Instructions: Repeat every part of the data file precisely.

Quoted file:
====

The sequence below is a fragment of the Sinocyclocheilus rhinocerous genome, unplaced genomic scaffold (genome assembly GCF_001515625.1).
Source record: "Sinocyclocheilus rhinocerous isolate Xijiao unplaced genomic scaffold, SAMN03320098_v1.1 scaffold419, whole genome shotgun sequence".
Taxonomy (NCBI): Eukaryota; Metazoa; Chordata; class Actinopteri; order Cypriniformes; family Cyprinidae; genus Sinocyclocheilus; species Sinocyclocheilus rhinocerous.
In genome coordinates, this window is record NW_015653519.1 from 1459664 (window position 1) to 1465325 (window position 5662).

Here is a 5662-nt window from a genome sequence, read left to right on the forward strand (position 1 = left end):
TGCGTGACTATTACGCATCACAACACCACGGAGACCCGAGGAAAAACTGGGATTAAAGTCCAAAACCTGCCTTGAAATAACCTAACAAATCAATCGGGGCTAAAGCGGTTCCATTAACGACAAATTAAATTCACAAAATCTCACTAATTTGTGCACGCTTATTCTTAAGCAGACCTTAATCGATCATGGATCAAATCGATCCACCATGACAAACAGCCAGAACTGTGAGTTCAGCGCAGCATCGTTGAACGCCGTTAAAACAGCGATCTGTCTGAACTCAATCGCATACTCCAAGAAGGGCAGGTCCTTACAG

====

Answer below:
The sequence below is a fragment of the Sinocyclocheilus rhinocerous genome, unplaced genomic scaffold (genome assembly GCF_001515625.1).
Source record: "Sinocyclocheilus rhinocerous isolate Xijiao unplaced genomic scaffold, SAMN03320098_v1.1 scaffold419, whole genome shotgun sequence".
Taxonomy (NCBI): Eukaryota; Metazoa; Chordata; class Actinopteri; order Cypriniformes; family Cyprinidae; genus Sinocyclocheilus; species Sinocyclocheilus rhinocerous.
In genome coordinates, this window is record NW_015653519.1 from 1459664 (window position 1) to 1465325 (window position 5662).

Here is a 5662-nt window from a genome sequence, read left to right on the forward strand (position 1 = left end):
TGCGTGACTATTACGCATCACAACACCACGGAGACCCGAGGAAAAACTGGGATTAAAGTCCAAAACCTGCCTTGAAATAACCTAACAAATCAATCGGGGCTAAAGCGGTTCCATTAACGACAAATTAAATTCACAAAATCTCACTAATTTGTGCACGCTTATTCTTAAGCAGACCTTAATCGATCATGGATCAAATCGATCCACCATGACAAACAGCCAGAACTGTGAGTTCAGCGCAGCATCGTTGAACGCCGTTAAAACAGCGATCTGTCTGAACTCAATCGCATACTCCAAGAAGGGCAGGTCCTTACAG